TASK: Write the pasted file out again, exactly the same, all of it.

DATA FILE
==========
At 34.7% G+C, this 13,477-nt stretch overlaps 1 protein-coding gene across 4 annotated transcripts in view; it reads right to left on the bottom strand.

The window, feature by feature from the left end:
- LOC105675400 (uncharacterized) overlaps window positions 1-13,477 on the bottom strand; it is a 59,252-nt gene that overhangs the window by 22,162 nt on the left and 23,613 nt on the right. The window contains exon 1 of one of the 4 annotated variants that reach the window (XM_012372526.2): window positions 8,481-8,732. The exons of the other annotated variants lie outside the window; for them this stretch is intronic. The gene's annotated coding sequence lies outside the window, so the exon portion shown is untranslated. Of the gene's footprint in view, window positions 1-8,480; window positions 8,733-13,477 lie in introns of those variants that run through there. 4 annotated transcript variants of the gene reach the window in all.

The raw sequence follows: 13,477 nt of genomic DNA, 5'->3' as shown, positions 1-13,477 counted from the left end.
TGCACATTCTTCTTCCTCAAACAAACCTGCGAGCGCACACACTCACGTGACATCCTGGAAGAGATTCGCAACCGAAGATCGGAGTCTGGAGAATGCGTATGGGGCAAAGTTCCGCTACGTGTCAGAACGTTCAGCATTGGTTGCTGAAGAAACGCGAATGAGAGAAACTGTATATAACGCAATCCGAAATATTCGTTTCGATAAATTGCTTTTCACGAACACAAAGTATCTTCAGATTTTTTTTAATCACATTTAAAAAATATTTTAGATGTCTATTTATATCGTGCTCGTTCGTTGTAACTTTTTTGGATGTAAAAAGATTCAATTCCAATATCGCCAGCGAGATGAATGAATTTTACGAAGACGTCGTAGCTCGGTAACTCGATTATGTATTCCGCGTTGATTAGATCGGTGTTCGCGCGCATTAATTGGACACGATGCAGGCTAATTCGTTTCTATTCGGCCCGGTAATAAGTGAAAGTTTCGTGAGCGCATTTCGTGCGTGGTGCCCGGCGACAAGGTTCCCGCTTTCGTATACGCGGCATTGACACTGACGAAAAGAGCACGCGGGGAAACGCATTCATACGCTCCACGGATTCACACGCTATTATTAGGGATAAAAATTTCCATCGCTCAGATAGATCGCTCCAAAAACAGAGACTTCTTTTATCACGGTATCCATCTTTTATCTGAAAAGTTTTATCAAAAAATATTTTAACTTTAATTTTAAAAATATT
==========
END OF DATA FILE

At 34.7% G+C, this 13,477-nt stretch overlaps 1 protein-coding gene across 4 annotated transcripts in view; it reads right to left on the bottom strand.

The window, feature by feature from the left end:
- LOC105675400 (uncharacterized) overlaps window positions 1-13,477 on the bottom strand; it is a 59,252-nt gene that overhangs the window by 22,162 nt on the left and 23,613 nt on the right. The window contains exon 1 of one of the 4 annotated variants that reach the window (XM_012372526.2): window positions 8,481-8,732. The exons of the other annotated variants lie outside the window; for them this stretch is intronic. The gene's annotated coding sequence lies outside the window, so the exon portion shown is untranslated. Of the gene's footprint in view, window positions 1-8,480; window positions 8,733-13,477 lie in introns of those variants that run through there. 4 annotated transcript variants of the gene reach the window in all.

The raw sequence follows: 13,477 nt of genomic DNA, 5'->3' as shown, positions 1-13,477 counted from the left end.
TGCACATTCTTCTTCCTCAAACAAACCTGCGAGCGCACACACTCACGTGACATCCTGGAAGAGATTCGCAACCGAAGATCGGAGTCTGGAGAATGCGTATGGGGCAAAGTTCCGCTACGTGTCAGAACGTTCAGCATTGGTTGCTGAAGAAACGCGAATGAGAGAAACTGTATATAACGCAATCCGAAATATTCGTTTCGATAAATTGCTTTTCACGAACACAAAGTATCTTCAGATTTTTTTTAATCACATTTAAAAAATATTTTAGATGTCTATTTATATCGTGCTCGTTCGTTGTAACTTTTTTGGATGTAAAAAGATTCAATTCCAATATCGCCAGCGAGATGAATGAATTTTACGAAGACGTCGTAGCTCGGTAACTCGATTATGTATTCCGCGTTGATTAGATCGGTGTTCGCGCGCATTAATTGGACACGATGCAGGCTAATTCGTTTCTATTCGGCCCGGTAATAAGTGAAAGTTTCGTGAGCGCATTTCGTGCGTGGTGCCCGGCGACAAGGTTCCCGCTTTCGTATACGCGGCATTGACACTGACGAAAAGAGCACGCGGGGAAACGCATTCATACGCTCCACGGATTCACACGCTATTATTAGGGATAAAAATTTCCATCGCTCAGATAGATCGCTCCAAAAACAGAGACTTCTTTTATCACGGTATCCATCTTTTATCTGAAAAGTTTTATCAAAAAATATTTTAACTTTAATTTTAAAAATATT